There are also others who have helped him along the way. Veteran critics like Peter Howell and Richard Crouse have consistently given Rad advice on how to navigate the tricky business of managing relationships with stars and studios and how to get great interviews.

He also credits veteran TV personality Teri Hart for providing valuable tips and encouragement for his recent forays in front of the camera, which is far more intimidating for Rad than meeting movie stars.

RadGemmaSaoirseRad with Bond Girl Gemma Arterton and Oscar nominee Saoirse Ronan “I get over being star struck pretty quickly. It helps that I really suck at being a TV personality. I’m a writer. But all of a sudden because video is preferential to print, I’m being thrown in front of the camera for outlets that broadcast to millions of people. My very first onscreen appearance, with no practice or anything, was for CBC. It’s still something I’m working on. So when I’m interviewing stars in front of a camera, I could care less about being star struck because I’m too worried about getting my delivery right instead.”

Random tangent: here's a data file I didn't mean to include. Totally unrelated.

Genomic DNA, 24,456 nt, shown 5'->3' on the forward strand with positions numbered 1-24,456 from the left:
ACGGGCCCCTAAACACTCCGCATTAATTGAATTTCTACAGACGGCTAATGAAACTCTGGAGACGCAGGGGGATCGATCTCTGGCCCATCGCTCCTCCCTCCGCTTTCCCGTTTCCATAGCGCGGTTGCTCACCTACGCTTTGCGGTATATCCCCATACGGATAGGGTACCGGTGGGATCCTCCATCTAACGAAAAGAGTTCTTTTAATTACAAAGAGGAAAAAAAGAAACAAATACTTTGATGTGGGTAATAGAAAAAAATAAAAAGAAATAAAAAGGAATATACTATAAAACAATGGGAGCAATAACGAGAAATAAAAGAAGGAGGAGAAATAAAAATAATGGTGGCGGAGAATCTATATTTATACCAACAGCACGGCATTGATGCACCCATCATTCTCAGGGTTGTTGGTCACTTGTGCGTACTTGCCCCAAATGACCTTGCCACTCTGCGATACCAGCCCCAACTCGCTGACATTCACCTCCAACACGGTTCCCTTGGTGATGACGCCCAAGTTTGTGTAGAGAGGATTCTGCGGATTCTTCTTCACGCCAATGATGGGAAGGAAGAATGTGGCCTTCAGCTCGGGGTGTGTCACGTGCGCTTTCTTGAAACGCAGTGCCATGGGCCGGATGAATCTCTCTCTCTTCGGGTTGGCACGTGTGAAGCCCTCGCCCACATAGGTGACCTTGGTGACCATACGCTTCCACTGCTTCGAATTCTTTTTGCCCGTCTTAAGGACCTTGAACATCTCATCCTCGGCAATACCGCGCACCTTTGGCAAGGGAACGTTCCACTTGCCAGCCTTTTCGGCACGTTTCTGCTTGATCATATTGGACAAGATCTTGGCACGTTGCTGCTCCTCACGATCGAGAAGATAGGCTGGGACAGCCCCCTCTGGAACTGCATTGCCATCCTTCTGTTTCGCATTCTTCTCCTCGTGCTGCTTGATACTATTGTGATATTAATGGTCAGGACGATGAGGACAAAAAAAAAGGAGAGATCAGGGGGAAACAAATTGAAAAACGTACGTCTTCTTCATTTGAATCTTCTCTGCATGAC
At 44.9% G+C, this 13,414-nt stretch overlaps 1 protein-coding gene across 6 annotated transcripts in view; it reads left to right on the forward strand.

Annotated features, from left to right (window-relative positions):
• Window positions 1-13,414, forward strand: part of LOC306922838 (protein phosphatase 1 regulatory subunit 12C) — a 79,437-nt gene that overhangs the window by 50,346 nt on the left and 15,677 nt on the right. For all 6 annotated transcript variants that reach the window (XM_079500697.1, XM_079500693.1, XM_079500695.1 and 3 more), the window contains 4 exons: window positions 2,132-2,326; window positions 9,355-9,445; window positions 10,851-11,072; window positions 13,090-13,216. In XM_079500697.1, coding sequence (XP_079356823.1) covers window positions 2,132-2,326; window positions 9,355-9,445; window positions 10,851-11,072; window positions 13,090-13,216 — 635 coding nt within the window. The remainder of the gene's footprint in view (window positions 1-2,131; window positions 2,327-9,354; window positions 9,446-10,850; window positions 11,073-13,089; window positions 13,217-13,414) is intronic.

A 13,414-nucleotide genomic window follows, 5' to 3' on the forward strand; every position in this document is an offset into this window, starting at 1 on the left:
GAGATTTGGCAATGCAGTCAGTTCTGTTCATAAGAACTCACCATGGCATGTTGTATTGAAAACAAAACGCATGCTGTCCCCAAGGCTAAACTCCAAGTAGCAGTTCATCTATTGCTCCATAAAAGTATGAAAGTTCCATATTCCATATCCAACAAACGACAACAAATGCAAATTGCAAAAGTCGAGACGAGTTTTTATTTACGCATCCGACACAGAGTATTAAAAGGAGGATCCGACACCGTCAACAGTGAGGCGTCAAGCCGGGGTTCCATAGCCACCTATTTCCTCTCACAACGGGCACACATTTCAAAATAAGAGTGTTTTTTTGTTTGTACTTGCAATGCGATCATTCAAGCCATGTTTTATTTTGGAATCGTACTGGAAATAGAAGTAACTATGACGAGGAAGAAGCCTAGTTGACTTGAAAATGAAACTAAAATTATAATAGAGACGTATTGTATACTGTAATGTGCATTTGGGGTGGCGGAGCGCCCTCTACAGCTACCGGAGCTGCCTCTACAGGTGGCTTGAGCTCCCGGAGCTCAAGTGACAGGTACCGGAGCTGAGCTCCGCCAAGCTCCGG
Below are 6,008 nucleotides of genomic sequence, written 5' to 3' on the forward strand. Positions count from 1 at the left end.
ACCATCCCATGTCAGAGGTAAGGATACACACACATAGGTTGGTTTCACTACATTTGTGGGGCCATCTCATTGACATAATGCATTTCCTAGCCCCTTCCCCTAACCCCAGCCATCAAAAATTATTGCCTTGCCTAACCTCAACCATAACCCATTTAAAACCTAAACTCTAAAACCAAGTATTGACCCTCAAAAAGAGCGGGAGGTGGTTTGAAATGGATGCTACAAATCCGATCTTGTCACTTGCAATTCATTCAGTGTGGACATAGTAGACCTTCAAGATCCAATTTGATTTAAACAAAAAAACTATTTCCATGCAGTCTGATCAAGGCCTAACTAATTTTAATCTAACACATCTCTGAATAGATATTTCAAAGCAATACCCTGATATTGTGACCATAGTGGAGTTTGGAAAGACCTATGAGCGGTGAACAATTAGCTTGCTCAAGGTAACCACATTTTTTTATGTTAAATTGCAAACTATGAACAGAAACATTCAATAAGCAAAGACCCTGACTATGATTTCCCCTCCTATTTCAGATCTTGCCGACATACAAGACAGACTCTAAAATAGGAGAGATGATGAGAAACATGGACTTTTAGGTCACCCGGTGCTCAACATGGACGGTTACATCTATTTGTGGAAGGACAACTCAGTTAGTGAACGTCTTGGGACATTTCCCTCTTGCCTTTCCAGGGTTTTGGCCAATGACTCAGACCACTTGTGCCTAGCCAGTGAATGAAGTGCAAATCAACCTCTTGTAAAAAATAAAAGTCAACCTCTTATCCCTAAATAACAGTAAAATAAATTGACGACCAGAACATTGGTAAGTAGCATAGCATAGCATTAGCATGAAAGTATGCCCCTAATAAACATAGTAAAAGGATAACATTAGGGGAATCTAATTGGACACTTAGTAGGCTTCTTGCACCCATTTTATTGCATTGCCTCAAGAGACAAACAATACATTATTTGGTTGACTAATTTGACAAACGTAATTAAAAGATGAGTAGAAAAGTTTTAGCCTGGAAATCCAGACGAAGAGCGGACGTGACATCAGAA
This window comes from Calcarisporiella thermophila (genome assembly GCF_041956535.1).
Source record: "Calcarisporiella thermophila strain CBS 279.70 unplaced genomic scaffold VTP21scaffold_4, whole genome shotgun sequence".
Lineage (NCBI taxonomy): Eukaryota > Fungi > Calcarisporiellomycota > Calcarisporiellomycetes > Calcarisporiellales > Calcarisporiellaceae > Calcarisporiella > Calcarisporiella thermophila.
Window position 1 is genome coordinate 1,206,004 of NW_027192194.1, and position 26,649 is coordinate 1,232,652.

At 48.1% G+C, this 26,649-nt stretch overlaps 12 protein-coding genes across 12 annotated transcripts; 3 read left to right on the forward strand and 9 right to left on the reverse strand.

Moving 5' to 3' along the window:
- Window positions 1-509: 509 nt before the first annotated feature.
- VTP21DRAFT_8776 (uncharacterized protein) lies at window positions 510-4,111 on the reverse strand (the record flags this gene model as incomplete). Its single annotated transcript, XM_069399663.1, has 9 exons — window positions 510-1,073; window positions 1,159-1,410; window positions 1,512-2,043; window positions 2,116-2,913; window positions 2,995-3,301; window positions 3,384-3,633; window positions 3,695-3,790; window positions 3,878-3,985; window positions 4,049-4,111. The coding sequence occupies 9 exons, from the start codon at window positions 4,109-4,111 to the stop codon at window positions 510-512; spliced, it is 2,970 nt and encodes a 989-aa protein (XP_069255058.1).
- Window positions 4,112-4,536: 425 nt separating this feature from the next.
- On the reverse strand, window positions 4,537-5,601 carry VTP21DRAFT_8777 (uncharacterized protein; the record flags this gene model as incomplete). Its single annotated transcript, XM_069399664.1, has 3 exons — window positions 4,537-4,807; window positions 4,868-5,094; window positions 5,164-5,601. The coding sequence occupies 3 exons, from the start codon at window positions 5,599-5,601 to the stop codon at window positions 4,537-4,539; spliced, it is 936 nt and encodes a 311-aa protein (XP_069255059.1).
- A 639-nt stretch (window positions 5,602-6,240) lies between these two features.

There was a time when Rad had dreamt of becoming the full time critic at a major daily newspaper. But in the face of an ever evolving industry, he’s preparing himself for a change of plans. Being a film critic is a tough act in a world full of bloggers who are doing your job for free.